2. START UPS. Provide 2-year tax exemption to all startups but must not be affiliated to any existing corporations or conglomerates to avoid abuse and unnecessary tax benefit to those who can afford to pay taxes already;
  3. SMALL BUSINESSES. Standardize definition of a small business whether registered as sole proprietor or corporation, use sales as threshold (not asset value) e.g., P100 million and impose a flat tax e.g., 10% tax for small businesses in lieu of all other taxes i.e., income, businesses etc.;
  4. LARGE TAXPAYERS. Implement the lowering of corporate income tax from 30% to 25%, and allow them to use 20% but under Optional Standard Deduction (OSD) owing to the face that barely 5% if the effective tax rate being paid by most corporations;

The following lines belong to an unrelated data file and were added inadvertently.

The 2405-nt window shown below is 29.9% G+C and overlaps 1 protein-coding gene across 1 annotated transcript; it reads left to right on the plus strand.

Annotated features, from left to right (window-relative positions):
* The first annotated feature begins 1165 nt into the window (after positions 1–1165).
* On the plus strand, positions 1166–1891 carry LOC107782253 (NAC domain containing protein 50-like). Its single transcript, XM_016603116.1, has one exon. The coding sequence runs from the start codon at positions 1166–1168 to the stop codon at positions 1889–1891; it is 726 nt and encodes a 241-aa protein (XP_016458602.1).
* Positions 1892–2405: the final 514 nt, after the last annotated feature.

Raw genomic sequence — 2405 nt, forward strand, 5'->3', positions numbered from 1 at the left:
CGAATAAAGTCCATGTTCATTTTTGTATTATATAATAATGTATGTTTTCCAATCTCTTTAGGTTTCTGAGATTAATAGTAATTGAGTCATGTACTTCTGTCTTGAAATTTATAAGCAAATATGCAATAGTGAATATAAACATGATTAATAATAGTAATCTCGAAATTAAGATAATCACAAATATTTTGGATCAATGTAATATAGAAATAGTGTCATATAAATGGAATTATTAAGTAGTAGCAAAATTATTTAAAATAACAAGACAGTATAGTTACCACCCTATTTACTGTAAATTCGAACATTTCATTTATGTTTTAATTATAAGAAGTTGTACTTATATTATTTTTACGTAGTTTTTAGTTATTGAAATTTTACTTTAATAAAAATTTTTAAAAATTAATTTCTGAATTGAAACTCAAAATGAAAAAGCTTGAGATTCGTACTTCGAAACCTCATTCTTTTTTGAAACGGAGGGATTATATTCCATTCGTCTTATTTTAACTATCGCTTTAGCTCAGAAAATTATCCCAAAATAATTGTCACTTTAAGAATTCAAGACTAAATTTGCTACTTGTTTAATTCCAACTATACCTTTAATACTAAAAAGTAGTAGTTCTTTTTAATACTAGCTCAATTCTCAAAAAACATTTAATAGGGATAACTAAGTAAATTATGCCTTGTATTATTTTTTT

5. GENERAL TAX AMNESTY. Implement a general tax amnesty with provision on lifting of bank secrecy law for tax fraud cases. 

As our President, please make our taxes simple, fair and efficient to change the lives of our people for the better. Rest assured of my continuous support and unsolicited advices to push a genuine tax reform in our country where the rich and those who earn more will pay more taxes, while the poorest of the poor will be protected. 

About the Author

Mon Abrea, CPA, MBA is the Co-Chair of Paying Taxes – EODB Task Force. With TaxWhizPH mobile app as his brainchild, he was recognized as one of the Outstanding Young Persons of the World, an Asia CEO Young Leader awardee and one of the Ten Outstanding Young Men (TOYM) of the Philippines because of his tax advocacy and expertise. Currently, he is the Chairman and CEO of the Asian Consulting Group (ACG) and Trustee of the Center for Strategic Reforms of the Philippines – the advocacy partner of the Bureau of Internal Revenue (BIR), Department of Trade and Industry (DTI), and Anti-Red Tape Authority (ARTA) on ease of doing business and tax reform. Visit www.acg.ph for more information or email him at mon@acg.ph and download TaxWhizPH app for free if you have tax questions.